Talcum Powder and Moth Balls
My mother’s aunt Beatrice was ten years older than my mother’s mother. Beatrice had grown up in the age of the Flappers and had lived the sheltered life of a poor girl from a mill town in the early 1900s. Her father was a mild-mannered artist who worked in the mills of Danielson to support his family.
Beatrice’s mother was a quietly bold woman who made nice clothes for other women, but could never afford them for herself. She used the leftover cloth to make clothing for her own family. So, even though she was poor, Beatrice could have fashionable dresses.
From what I can tell, my mother’s aunt Bea lived a shadow life. She liked to dance, but was often too shy to get out on the dance floor. She bobbed her hair, but was too timid to be a Flapper. She loved children, but she was a little too backward socially to win a husband during the shortage of men caused by the Great War.
Auntie Bea worked from an early age. The job she held longest was with the telephone company. As a switchboard operator, she carried on in the shadows of local society, connecting other people, but seldom connecting herself.
Meanwhile, her younger sister, my grandmother, had a busy social life. My grandmother bought a car and taught herself to drive. Beatrice never drove. My grandmother moved from the telephone office to the power company while Bea stayed behind. Gram went to college up to Boston while Bea stayed home. Gram married at 29, while Bea stayed single into her 40s.
Yes, Auntie Bea married, finally. After many years at the phone company in Norwich, riding the bus to work from her apartment down by the river, Bea met a single man who took a fancy to her. He was an Irish immigrant, a former Cavalry soldier in the British army. He had fought in the marnes (campaigns) in France. And he was her bus driver.
Joe Rutherford was an affable, redheaded gent with a big heart. He had been one of the many men affected by mustard gas during the WWI. He had emigrated to America after the war when he found his homeland too poor to support him. He worked hard, but it was hard to make headway with damaged lungs.
He courted Bea for a long time, I understand. Her shyness was a challenge to his humor. But he found a girl who loved to laugh and who, eventually, loved him dearly. They were late to the marriage game, though, and never had children.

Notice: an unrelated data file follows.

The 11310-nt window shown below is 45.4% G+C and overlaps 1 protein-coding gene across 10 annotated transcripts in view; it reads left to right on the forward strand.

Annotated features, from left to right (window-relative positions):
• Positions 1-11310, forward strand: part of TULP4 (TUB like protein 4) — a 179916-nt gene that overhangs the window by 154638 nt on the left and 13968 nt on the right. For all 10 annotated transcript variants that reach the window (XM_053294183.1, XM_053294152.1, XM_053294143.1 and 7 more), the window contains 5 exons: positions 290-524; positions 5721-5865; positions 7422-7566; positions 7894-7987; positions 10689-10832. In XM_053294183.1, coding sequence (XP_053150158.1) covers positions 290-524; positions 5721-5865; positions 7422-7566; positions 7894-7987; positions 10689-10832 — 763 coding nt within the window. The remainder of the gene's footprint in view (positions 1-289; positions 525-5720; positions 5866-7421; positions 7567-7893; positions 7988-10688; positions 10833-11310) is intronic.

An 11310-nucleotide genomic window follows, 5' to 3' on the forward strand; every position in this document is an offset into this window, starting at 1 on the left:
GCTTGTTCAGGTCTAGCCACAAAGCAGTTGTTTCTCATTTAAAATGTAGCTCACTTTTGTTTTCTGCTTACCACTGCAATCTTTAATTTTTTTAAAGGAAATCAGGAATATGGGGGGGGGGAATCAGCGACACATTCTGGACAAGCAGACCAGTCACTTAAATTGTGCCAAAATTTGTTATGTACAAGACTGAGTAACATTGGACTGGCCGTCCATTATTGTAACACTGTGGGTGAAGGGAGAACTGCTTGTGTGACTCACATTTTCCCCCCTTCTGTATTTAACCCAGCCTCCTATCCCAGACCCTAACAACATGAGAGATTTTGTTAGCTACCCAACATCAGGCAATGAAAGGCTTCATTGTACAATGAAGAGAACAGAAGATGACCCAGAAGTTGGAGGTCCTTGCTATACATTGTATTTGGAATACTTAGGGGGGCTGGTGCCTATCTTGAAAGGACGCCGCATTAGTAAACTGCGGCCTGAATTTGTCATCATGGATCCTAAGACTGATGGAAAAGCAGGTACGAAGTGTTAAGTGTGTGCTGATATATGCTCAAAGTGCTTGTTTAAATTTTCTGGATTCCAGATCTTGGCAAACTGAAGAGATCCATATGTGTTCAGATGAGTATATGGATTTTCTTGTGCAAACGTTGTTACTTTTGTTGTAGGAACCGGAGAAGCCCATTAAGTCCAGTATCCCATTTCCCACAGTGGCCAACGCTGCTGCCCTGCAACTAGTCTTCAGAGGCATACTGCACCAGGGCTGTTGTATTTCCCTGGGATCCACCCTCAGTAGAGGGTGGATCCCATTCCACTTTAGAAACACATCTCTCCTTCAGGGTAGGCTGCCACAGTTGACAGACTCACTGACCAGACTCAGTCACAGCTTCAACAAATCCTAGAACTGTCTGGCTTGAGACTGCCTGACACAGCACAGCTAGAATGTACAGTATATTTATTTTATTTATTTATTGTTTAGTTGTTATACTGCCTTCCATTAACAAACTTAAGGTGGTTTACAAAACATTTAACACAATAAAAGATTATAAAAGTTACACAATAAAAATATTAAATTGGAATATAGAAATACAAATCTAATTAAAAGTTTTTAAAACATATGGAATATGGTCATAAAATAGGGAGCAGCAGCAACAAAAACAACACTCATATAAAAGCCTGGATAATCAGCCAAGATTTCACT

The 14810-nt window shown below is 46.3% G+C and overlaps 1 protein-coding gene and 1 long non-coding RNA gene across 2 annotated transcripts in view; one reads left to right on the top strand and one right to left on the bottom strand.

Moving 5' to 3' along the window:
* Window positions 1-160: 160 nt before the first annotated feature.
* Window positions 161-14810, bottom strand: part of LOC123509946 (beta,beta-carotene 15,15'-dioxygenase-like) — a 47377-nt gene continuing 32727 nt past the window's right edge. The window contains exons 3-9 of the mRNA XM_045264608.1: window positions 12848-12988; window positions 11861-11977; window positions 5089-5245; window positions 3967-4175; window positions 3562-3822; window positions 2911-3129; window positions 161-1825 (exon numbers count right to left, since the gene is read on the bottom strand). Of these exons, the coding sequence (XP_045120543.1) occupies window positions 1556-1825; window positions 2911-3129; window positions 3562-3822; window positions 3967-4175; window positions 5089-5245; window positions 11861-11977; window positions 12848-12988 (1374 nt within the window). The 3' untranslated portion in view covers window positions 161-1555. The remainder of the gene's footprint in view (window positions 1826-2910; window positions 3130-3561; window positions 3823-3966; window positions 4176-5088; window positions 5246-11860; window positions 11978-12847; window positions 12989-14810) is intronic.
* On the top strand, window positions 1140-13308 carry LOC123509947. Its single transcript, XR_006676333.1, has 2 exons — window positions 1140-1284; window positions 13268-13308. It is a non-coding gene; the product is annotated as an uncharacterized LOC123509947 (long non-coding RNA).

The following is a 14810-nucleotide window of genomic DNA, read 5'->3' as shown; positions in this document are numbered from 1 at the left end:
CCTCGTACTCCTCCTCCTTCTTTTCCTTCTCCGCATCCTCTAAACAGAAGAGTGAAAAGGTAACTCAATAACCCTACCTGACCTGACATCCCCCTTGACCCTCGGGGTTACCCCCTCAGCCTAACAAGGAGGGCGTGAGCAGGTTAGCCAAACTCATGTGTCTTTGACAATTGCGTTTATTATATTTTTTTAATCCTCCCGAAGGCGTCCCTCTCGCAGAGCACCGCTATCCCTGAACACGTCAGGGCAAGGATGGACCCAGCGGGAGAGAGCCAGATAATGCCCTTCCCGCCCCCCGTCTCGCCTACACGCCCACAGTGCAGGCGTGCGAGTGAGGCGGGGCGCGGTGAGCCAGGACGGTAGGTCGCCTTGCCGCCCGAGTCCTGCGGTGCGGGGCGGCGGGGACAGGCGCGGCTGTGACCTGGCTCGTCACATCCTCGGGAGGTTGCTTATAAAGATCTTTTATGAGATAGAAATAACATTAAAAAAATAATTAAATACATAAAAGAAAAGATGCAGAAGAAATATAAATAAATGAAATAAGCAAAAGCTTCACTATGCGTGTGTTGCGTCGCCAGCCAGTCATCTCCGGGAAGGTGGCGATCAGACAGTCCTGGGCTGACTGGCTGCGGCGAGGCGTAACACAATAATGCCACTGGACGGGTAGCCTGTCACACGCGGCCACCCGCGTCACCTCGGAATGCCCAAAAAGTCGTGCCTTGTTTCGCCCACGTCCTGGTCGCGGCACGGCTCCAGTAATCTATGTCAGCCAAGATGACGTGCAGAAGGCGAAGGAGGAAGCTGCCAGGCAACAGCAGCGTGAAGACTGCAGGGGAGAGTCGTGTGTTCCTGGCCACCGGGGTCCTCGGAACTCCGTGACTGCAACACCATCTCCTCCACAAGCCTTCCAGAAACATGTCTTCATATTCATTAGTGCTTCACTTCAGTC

Meanwhile, my grandmother had married a man with three children. After eight years of marriage, she had a child of her own. My mother was twenty years younger than her brother, born while he was serving in the Pacific in WWII.
Uncle Joe and Auntie Bea both loved my mother and treated her like a granddaughter from what I can tell. I never met Uncle Joe, the damage to his lungs shortened his life, but both my mother and her Auntie Bea had many stories to tell. Mom’s Auntie Bea became my Auntie Bea, a second grandmother.
My favorite thing about Auntie Bea was the mixture of fear and fun. She loved to go places and do things, but she was afraid of every new experience. Afraid of traffic, but always loved to go on a trip. Scared to death of ghosts and dark rooms, but she loved seeing the children on Halloween. Shy of meeting new people, but loved parties and dancing.
One of my most vivid memories of Bea was her talking about how she wanted to go to Hawaii. She was planning to win the Irish sweepstakes, take a cruise to Hawaii, and dance the Hula in a grass skirt. Then she would do her version of the hula, a hysterical sight for an eight year interacting with a woman in her 70s.
Auntie Bea owned a lot of wool clothing, which accounted for her entire wardrobe, not to mention her room, smelling of mothballs. And she came from an era when people thought total immersion in water on anything but the hottest summer day would lead to pneumonia, so she only took sponge baths then powdered herself liberally. Her talc had a hint of rose scent to it, and that is how she always smelled; roses, talc, and mothballs.
Auntie Bea was always up for a laugh or a dance around the kitchen or a game of miniature golf. She loved to talk about things she would never have the nerve to try, and she loved to watch me play or hear me sing. Her Joe sang to her when he could. And so did I.